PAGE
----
The smartphone add-on 360 camera Insta360 One is powering more mobile capabilities, including stabilization and on-the-go editing. On Tuesday, March 20, Insta360 announced an app update that brings FlowState stabilization, along with mobile editing options. The update will roll out to the Insta360 One app on iOS and Android this week.
The FlowState option adds stabilization to the camera using a firmware update — the company even claims that the technology creates a video smoother than a smartphone gimbal. As a software update, there’s of course no change to the add-on camera’s hardware to integrate optical stabilization. But, stabilizing 360 video is an entirely different beast from steadying a standard camera.
Insta360 didn’t share its insights into how the new tech works, but with the entire view available, algorithms could potentially just adjust the viewing angle. Unlike electronic stabilization that crops the video, 360 programs could use the rest of the image instead of cropping the view. The Insta360 One isn’t the first 360 to integrate stabilization — the Garmin Virb 360 uses on-board sensors to stabilize video.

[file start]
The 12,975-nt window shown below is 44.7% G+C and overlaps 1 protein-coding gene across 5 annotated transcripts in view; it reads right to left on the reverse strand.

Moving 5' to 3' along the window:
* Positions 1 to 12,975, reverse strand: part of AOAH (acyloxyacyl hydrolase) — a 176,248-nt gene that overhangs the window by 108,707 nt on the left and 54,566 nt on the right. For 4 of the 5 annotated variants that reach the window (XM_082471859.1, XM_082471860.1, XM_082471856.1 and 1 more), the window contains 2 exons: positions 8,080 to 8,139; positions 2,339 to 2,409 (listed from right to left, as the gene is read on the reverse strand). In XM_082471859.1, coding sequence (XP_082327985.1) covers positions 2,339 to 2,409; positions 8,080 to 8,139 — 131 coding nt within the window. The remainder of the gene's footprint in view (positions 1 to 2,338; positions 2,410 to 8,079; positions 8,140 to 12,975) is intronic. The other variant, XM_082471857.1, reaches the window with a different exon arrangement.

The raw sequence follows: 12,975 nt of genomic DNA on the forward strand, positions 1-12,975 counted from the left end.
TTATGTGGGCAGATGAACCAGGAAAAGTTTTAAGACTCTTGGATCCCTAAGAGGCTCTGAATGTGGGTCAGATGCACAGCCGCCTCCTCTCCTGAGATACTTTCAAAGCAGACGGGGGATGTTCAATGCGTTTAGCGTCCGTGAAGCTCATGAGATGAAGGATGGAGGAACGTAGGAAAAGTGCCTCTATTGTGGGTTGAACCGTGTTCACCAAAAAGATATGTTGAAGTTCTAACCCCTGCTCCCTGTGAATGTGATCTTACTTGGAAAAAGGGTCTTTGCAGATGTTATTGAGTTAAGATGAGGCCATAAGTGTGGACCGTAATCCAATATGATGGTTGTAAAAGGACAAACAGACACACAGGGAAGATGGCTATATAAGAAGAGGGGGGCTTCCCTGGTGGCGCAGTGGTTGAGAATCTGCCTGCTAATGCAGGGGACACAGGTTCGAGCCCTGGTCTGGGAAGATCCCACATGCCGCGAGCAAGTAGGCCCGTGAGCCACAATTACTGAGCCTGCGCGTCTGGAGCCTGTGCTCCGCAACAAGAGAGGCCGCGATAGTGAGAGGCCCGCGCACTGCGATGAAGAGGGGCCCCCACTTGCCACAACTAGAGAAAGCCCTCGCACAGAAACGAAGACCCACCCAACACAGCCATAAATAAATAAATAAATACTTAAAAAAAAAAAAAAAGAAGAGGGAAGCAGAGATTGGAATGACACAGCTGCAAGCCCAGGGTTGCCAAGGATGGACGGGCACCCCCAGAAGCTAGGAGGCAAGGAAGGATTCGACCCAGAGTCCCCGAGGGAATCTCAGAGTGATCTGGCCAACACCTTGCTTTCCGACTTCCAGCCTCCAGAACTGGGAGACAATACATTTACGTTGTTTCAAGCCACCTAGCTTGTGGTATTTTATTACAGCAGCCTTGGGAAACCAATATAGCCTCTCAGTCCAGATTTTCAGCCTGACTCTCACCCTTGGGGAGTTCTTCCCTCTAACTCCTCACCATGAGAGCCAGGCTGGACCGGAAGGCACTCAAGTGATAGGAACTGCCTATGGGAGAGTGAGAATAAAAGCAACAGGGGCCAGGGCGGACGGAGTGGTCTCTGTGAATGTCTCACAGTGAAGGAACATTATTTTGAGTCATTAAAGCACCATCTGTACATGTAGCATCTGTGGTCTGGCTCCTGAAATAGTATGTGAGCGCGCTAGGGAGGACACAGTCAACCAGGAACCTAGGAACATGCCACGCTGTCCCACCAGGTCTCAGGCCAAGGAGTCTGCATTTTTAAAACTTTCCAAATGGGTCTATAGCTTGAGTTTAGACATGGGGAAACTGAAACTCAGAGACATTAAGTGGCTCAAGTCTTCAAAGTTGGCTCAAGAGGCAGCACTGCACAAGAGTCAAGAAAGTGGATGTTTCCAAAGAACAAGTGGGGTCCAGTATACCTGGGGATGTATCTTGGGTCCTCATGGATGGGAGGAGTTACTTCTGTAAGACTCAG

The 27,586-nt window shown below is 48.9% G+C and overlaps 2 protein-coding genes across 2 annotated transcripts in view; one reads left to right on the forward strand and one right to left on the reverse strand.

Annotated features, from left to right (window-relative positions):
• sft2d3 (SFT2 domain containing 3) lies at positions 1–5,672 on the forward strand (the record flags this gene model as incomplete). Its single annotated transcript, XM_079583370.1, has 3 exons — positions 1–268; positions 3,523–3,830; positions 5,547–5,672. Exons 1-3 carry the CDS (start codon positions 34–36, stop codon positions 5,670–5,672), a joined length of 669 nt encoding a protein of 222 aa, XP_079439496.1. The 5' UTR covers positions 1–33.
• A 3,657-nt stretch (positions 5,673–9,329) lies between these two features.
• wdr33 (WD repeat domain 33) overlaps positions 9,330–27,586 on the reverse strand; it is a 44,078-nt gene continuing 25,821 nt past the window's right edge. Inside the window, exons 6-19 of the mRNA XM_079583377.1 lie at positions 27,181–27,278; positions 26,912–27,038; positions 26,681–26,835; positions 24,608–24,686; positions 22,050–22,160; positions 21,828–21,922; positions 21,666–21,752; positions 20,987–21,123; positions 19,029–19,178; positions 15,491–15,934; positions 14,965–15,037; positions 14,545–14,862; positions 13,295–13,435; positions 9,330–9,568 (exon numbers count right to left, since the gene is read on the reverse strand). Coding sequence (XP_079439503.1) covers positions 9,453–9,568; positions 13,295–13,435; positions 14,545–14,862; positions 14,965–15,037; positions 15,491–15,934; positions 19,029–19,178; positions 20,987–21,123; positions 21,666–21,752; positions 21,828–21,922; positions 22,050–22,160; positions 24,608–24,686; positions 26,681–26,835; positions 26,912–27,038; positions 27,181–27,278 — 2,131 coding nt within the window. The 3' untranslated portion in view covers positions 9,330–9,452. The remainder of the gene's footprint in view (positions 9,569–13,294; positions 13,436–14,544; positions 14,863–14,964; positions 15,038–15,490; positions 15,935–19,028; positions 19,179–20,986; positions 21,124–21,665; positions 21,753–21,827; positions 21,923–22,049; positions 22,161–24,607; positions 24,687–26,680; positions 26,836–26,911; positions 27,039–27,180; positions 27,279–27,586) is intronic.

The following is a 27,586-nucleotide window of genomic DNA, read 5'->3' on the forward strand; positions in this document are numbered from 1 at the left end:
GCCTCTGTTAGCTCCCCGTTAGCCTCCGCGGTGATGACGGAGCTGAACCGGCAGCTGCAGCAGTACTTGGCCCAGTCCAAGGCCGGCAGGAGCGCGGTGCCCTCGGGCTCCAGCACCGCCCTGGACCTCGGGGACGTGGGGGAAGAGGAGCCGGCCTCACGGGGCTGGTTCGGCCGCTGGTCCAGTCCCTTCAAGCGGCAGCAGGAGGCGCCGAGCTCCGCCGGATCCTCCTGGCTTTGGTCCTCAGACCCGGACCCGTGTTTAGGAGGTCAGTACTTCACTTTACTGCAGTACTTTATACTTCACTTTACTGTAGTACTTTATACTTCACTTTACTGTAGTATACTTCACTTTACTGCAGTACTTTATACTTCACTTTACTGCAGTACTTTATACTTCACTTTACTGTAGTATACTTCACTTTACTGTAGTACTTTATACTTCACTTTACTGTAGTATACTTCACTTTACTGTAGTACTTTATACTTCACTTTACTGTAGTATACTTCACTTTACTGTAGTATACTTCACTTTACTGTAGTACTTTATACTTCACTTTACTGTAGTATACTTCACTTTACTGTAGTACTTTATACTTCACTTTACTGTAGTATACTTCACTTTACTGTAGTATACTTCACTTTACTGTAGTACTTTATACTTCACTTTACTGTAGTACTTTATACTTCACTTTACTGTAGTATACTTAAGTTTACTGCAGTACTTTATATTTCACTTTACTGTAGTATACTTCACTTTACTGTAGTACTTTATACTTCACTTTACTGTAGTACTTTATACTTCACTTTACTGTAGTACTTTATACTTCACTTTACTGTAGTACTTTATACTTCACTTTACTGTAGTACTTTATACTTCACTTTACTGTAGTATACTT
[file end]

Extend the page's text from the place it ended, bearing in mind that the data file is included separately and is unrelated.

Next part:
The developers also say that the stabilization helps the Insta360 One to shoot better hyper-lapses, or a time-lapse where the camera is moving throughout the video.
Along with the stabilization, Insta360 One is also gaining several new editing tools for sharing 360 videos without a computer. New modes allow 360 videographers to choose the direction the viewer sees. With Pivot Points, the camera follows set points within the footage, making sure the viewer doesn’t miss out on any essential action because they were looking in the opposite direction. Viewfinder allows edits to manually control the view, editing how the video plays out by moving the smartphone. The SmartTrack option, which was previously available but is newly updated, will also direct where the viewer is looking, but follows a specific object.
The Insta360 One is a smartphone-attachable 360 camera that retails for about $300. Originally iOS only, the company launched an Android adapter late last year, expanding the app to Google Play. The camera can also shoot video while unattached from the smartphone. Using dual lenses, the camera can capture 4K at 30 fps or stitch together 24-megapixel stills.